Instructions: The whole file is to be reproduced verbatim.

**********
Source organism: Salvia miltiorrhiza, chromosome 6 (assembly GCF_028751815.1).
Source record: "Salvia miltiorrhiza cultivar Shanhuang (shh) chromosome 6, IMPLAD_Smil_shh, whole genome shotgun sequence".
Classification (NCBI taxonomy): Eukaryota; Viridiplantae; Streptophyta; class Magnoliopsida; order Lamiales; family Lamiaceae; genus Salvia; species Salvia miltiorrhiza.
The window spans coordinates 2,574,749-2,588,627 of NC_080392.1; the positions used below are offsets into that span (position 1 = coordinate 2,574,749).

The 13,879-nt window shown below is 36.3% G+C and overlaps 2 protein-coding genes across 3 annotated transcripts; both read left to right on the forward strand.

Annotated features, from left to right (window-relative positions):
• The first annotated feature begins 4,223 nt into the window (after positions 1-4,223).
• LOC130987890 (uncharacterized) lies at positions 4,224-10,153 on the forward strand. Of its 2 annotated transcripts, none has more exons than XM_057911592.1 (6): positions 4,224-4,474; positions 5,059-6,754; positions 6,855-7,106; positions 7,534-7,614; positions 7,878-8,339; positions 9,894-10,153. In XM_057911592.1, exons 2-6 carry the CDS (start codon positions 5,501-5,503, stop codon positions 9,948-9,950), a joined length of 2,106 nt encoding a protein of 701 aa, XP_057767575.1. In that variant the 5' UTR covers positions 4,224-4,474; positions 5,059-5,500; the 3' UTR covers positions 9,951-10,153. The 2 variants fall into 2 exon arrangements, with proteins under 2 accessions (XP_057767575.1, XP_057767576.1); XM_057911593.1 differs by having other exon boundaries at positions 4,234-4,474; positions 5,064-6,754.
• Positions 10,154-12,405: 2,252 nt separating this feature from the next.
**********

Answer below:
Source organism: Salvia miltiorrhiza, chromosome 6 (assembly GCF_028751815.1).
Source record: "Salvia miltiorrhiza cultivar Shanhuang (shh) chromosome 6, IMPLAD_Smil_shh, whole genome shotgun sequence".
Classification (NCBI taxonomy): Eukaryota; Viridiplantae; Streptophyta; class Magnoliopsida; order Lamiales; family Lamiaceae; genus Salvia; species Salvia miltiorrhiza.
The window spans coordinates 2,574,749-2,588,627 of NC_080392.1; the positions used below are offsets into that span (position 1 = coordinate 2,574,749).

The 13,879-nt window shown below is 36.3% G+C and overlaps 2 protein-coding genes across 3 annotated transcripts; both read left to right on the forward strand.

Annotated features, from left to right (window-relative positions):
• The first annotated feature begins 4,223 nt into the window (after positions 1-4,223).
• LOC130987890 (uncharacterized) lies at positions 4,224-10,153 on the forward strand. Of its 2 annotated transcripts, none has more exons than XM_057911592.1 (6): positions 4,224-4,474; positions 5,059-6,754; positions 6,855-7,106; positions 7,534-7,614; positions 7,878-8,339; positions 9,894-10,153. In XM_057911592.1, exons 2-6 carry the CDS (start codon positions 5,501-5,503, stop codon positions 9,948-9,950), a joined length of 2,106 nt encoding a protein of 701 aa, XP_057767575.1. In that variant the 5' UTR covers positions 4,224-4,474; positions 5,059-5,500; the 3' UTR covers positions 9,951-10,153. The 2 variants fall into 2 exon arrangements, with proteins under 2 accessions (XP_057767575.1, XP_057767576.1); XM_057911593.1 differs by having other exon boundaries at positions 4,234-4,474; positions 5,064-6,754.
• Positions 10,154-12,405: 2,252 nt separating this feature from the next.